Every loser wins?

Updated: May 10, 2020

So Spurs are out of the Europa League. There’s been some pretty strange reaction to that, if you consider where the logic of some of those who seem to regard this as a good thing leads.

Let’s get one thing clear first, though. This is not an anti-Harry piece. I think he chose teams that could beat the opposition at hand while looking to use his total resources in the most effective way possible. That is good management when you have a squad as good as ours.

Let’s also get real about why we went out. It was because too many of the first team level players brought in for the home game against PAOK didn’t perform. If Spurs had won that game, we’d have gone through.

I’ve never had an objection to clubs fielding so-called weakened teams in cup competitions. It gives younger players a chance to exeperience a proper competitive game, and it gives the opposition a better chance of winning if they can field a strong team. This year, I’ve enjoyed watching some of the younger players gain experience in the Europa League – and better they do so alongside their teammates rather than out on loan at a lower level alongside other players.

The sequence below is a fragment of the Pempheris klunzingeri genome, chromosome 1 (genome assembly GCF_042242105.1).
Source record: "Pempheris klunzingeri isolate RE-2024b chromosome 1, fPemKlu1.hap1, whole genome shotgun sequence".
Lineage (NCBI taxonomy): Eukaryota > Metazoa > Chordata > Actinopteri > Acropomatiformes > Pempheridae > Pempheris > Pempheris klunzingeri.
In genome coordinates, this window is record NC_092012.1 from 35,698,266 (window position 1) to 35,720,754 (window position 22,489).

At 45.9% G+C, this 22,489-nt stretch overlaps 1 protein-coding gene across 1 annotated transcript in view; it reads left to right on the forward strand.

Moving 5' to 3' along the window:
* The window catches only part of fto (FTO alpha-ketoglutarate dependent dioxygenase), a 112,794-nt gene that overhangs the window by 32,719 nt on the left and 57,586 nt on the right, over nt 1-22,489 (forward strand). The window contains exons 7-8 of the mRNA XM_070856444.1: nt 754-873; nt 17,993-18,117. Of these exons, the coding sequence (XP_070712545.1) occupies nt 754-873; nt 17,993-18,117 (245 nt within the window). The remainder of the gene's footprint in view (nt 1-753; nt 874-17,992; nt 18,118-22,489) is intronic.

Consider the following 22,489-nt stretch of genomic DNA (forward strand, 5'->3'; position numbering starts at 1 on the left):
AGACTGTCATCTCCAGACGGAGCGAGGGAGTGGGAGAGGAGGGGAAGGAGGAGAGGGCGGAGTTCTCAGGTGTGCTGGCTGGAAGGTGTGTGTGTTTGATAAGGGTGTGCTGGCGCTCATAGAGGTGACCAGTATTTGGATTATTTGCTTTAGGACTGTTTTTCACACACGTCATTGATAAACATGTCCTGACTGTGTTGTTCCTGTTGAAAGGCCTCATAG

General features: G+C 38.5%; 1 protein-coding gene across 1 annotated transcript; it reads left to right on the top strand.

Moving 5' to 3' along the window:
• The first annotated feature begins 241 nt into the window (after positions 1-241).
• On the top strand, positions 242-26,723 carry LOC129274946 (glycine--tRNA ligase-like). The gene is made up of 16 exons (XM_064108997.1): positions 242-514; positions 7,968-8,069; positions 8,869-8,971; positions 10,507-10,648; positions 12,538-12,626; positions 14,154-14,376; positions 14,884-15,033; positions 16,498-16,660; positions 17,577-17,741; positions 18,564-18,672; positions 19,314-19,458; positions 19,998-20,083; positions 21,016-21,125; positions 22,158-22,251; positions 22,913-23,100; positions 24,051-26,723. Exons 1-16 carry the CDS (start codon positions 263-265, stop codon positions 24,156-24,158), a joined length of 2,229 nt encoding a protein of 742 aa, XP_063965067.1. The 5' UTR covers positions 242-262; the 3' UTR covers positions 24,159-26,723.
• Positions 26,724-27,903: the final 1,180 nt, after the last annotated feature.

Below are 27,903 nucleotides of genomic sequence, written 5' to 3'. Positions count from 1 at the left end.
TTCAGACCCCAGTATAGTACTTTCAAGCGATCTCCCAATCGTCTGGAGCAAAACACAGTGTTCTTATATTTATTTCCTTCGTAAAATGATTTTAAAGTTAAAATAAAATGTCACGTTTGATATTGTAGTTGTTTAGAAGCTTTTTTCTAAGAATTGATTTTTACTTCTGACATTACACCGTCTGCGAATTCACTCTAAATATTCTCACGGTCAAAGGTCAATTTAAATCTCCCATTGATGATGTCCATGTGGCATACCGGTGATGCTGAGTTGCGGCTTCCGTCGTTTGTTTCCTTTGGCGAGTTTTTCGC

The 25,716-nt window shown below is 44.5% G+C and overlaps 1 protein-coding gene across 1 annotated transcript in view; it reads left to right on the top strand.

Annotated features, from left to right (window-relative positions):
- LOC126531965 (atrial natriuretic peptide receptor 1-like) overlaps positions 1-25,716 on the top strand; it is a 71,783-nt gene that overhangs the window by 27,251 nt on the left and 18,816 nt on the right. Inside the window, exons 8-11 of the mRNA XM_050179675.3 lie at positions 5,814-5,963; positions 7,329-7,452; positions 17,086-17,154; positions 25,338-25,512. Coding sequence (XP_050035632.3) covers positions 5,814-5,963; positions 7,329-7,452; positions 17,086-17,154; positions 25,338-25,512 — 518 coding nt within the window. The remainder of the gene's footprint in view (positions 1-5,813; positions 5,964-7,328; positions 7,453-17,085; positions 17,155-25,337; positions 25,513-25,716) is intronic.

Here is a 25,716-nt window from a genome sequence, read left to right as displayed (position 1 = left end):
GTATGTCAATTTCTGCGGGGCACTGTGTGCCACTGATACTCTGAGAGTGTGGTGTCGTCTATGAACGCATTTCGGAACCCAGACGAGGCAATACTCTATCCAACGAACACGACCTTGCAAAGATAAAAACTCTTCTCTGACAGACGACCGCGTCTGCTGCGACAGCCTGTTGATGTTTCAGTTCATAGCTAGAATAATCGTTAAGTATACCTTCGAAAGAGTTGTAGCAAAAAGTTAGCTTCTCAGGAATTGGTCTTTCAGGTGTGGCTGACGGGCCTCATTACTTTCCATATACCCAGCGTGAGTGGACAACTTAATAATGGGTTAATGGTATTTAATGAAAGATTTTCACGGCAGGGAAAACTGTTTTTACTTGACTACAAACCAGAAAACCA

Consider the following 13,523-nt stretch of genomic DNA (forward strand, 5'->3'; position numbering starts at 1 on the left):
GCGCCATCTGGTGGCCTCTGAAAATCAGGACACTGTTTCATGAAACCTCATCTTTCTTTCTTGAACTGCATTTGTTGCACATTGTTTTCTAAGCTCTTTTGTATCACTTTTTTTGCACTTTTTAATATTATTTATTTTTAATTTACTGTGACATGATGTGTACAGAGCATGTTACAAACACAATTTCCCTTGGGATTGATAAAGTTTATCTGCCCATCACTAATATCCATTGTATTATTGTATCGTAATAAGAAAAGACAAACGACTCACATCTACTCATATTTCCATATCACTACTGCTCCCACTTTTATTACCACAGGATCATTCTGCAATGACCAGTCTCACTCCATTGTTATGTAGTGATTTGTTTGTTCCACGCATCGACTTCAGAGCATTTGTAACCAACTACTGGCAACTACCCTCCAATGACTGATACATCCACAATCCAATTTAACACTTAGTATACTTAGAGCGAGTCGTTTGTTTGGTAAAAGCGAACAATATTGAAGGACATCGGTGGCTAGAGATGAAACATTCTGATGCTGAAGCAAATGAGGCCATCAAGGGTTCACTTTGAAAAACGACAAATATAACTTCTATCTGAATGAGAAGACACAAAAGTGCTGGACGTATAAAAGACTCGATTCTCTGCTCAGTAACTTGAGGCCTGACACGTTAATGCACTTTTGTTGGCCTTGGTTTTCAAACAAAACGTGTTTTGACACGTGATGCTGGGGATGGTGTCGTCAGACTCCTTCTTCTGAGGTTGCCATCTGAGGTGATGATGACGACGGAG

What I didn’t get was the joy and celebration in some quarters about getting knocked out. Simon Jones on Rumbles and Grumbles has articulated very well my thoughts on that, so I won’t go into that further here. But let’s look at the logic of the argument.

If you are a manager of a Premier LEague team, you want to finish in the top four. But you don’t want to finish 5th, 6th or 7th. Because the Europa League is a pain and a distraction. So, when it gets to the stage in the season where you can’t finish in the top 4, but you might finish in the next three places, you need to make sure you don’t. So unless you are a silly romantic that believes you should try to win whenever you play, you need to ensure you lose until you can’t finish higher than 7th. Oh, and kick a few people too in case there’s a fair play position on offer.

That’s the logical extension of the current attitude. And that’s the end of football as a sport. So what’s the answer?

The Europa League must be scrapped. It should be replaced with a proper competition which clubs want to win, and which has a proper prize on offer. And the gap between it and the Champions League needs to be reduced. There are a lot of politics, a lot of egos and, let’s not forget, a lot of money at stake here, so change won’t be easy. But something needs to change.

Personally, I’d like to see a return to a knockout Cup-Winner’s Cup, plus something akin to the old UEFA Cup which works on a knockout basis. That worked better than what we have now.


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